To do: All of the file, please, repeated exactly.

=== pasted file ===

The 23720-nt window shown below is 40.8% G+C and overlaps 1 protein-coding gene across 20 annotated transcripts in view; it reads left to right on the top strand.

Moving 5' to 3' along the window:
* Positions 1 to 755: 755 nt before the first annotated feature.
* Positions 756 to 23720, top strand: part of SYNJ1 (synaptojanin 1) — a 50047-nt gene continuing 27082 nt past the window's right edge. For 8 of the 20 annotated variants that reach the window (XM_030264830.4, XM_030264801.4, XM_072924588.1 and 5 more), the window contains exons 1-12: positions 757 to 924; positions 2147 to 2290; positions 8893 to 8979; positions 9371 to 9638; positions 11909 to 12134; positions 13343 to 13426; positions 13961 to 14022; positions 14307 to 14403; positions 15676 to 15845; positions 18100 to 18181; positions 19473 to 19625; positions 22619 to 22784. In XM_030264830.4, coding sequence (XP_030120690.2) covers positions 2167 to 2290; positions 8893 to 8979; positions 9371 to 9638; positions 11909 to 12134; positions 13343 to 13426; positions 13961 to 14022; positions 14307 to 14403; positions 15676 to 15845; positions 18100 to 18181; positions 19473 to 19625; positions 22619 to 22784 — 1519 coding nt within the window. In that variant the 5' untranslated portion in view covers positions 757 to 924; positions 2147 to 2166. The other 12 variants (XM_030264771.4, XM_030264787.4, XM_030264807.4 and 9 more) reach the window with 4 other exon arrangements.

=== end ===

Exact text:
The 23720-nt window shown below is 40.8% G+C and overlaps 1 protein-coding gene across 20 annotated transcripts in view; it reads left to right on the top strand.

Moving 5' to 3' along the window:
* Positions 1 to 755: 755 nt before the first annotated feature.
* Positions 756 to 23720, top strand: part of SYNJ1 (synaptojanin 1) — a 50047-nt gene continuing 27082 nt past the window's right edge. For 8 of the 20 annotated variants that reach the window (XM_030264830.4, XM_030264801.4, XM_072924588.1 and 5 more), the window contains exons 1-12: positions 757 to 924; positions 2147 to 2290; positions 8893 to 8979; positions 9371 to 9638; positions 11909 to 12134; positions 13343 to 13426; positions 13961 to 14022; positions 14307 to 14403; positions 15676 to 15845; positions 18100 to 18181; positions 19473 to 19625; positions 22619 to 22784. In XM_030264830.4, coding sequence (XP_030120690.2) covers positions 2167 to 2290; positions 8893 to 8979; positions 9371 to 9638; positions 11909 to 12134; positions 13343 to 13426; positions 13961 to 14022; positions 14307 to 14403; positions 15676 to 15845; positions 18100 to 18181; positions 19473 to 19625; positions 22619 to 22784 — 1519 coding nt within the window. In that variant the 5' untranslated portion in view covers positions 757 to 924; positions 2147 to 2166. The other 12 variants (XM_030264771.4, XM_030264787.4, XM_030264807.4 and 9 more) reach the window with 4 other exon arrangements.